The contemporary scientific and technological revolution has made it necessary to develop and construct automatic control systems for national economies, for example, in industry and transport, and automatic data-gathering and data-processing systems on a national scale. The theoretical bases for solving such problems are developed in theories of hierarchical and multilevel systems, purposive systems (those whose functioning aims at attaining certain goals), and self-organizing systems (those capable of changing their own organization and structure). The complexity, the stochasticity, the multiplicity of components, and other important features in contemporary technical systems have required the development of theories of man-machine systems, integrated systems, systems engineering, and systems analysis.
As the study of systems has moved forward in the 20th century, the tasks and functions of the various forms of theoretical analysis of systems problems have become more clearly defined. The basic task of specialized systems theories is to formulate a concrete scientific knowledge of the various types and aspects of systems; the main problems of general systems theory center on the logical and methodological principles of systems research and on the formulation of a metatheory for analyzing system’s within the framework of this range of problems, it is essential to establish the methodological conditions for, and limitations on, the application of systems methods. Among the limitations are systems paradoxes, for example, the paradox of hierarchy: any given system can be described only if it can be described as an element in a larger system, but it can be so described only if the larger system itself can be described as a system. The solution to this and similar paradoxes is to use the method of successive approximations, which allows one to operate with incomplete and deliberately limited systems concepts and thereby gradually gain a better understanding of the system being studied. Analysis of the methodological conditions in which systems methods can be used shows the relativity invariably incurred in describing a given system at a given time and the necessity of using the entire stock of systems research methods, both substantive and formal, in analyzing any given system.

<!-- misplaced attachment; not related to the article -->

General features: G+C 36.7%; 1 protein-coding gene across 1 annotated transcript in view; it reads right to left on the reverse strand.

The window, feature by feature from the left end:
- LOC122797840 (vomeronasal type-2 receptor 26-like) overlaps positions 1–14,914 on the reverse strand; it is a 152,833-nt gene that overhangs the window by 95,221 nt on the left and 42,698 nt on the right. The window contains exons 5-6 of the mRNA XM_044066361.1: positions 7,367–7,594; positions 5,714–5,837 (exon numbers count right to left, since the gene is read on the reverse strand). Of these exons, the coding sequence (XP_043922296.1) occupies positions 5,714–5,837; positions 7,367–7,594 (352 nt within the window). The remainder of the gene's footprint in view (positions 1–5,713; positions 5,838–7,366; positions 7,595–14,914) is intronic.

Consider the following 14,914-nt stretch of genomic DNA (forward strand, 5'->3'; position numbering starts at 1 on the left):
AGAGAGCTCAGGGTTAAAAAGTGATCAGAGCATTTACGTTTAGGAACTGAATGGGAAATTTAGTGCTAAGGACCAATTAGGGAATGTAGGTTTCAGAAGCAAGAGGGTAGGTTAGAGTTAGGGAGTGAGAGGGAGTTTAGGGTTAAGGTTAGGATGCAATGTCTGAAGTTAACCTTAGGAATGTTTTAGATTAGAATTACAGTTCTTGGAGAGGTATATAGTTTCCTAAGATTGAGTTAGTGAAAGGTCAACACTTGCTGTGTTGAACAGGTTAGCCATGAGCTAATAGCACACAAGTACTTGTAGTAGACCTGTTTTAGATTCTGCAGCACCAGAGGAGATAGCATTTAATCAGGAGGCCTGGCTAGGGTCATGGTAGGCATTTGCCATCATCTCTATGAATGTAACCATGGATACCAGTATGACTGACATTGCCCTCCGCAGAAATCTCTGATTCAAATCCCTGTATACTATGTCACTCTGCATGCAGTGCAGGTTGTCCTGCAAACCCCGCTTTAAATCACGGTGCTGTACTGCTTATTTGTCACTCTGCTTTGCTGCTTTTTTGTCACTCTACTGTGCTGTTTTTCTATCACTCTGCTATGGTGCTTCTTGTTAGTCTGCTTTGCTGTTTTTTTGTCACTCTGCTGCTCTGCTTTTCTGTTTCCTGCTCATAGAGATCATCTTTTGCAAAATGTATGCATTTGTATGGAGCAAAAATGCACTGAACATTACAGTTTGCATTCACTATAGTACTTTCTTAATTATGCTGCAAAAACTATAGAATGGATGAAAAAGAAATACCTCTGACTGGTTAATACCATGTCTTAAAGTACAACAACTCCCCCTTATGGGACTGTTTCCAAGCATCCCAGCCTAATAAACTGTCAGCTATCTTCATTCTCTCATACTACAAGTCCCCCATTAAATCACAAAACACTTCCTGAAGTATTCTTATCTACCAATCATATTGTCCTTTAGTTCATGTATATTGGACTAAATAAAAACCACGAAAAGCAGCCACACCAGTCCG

REFERENCEMarx, K., and F. Engels, Soch, 2nd ed., vol. 20; vol. 26, part 2; vol. 46, part 1.
Lenin, V. I. Poln. sobr. soch., 5th ed., vols., 18, 29.
Khailov, K. M. “Problema sistemnoi organizovannosti v teoreticheskoi biologii.” Zhurnal obshchei biologii, 1963, vol. 24, no. 5.
Liapunov, A. A. “Ob upravliaiushchikh sistemakh zhivoi prirody.” In the collection O sushchnosti zhizni. Moscow, 1964.
Shchedrovitskii, G. P. Problemy metodologii sistemnogo issledovaniia. Moscow, 1964.
Beer, S. Kibernetika i upravlenie proizvodstvom. Moscow, 1965. (Translated from English.)
Problemy formal’nogo analiza sistem. Moscow, 1968. (Collection of articles.)
Hall, A. D., and R. E. Fagen. “Opredelenie poniatiia sistemy.” In the collection Issledovaniia po obshchei teorii sistem. Moscow, 1969.
Mesarovich, M. “Teoriia sistem i biologiia: tochka zreniia teoretika.” In Sistemnye issledovaniia: Ezhegodnik, 1969. Moscow, 1969.
Malinovskii, A. A. Puti teoreticheskoi biologii. Moscow, 1969.
Rapoport, A. “Razlichnye podkhody k obshchei teorii sistem.” In Sistemnye issledovaniia: Ezhegodnik, 1969. Moscow, 1969.
Uemov, A. I. “Sistemy i sistemnye issledovaniia.” In Problemy metodologii sistemnogo issledovaniia. Moscow, 1970.
Shreider, Iu. A. “K opredeleniiu sistemy.” Nauchno-tekhnicheskaia informatsiia, Seriia 2, 1971, no. 7.
Ogurtsov, A. P. “Etapy interpretatsii sistemnosti znaniia.” In Sistemnye issledovaniia: Ezhegodnik, 1974. Moscow, 1974.
Sadovskii, V. N. Osnovaniia obshchei teorii sistem. Moscow, 1974.
Urmantsev, Iu. A. Simmetriia prirody i priroda simmetrii. Moscow, 1974.
Bertalanffy, L. von. “An Outline of General System Theory.” British Journal for the Philosophy of Science, 1950, vol. 1, no.2.
Systems: Research and Design. Edited by D. P. Eckman. New York-London .
Zadeh, L. A., and E. Polak. System Theory. New York, 1969.
Trends in General Systems Theory. Edited by G. J. Klir. New York, 1972.
Laszlo, E. Introduction to Systems Philosophy. New York, 1972.
Unity Through Diversity, vols. 1–2. Edited by W. Gray and N. D. Rizzo. New York, 1973.
(See also references under and .)
V. N. SADOVSKII
system(1) A group of related components that interact to perform a task.
(2) A "computer system" is made up of the CPU, operating system and peripheral devices. All desktop computers, laptop computers, network servers, minicomputers and mainframes are computer systems. Most references to "computer" imply the "computer system." See computer system.
(3) An "information system" is a business application made up of the database, the data entry, update, query and report programs as well as manual and machine procedures. Order processing systems, payroll systems, inventory systems and accounts payable systems are examples of "information systems." See information system.
(4) "The system" often refers to the operating system, the master control program that runs the computer. See operating system.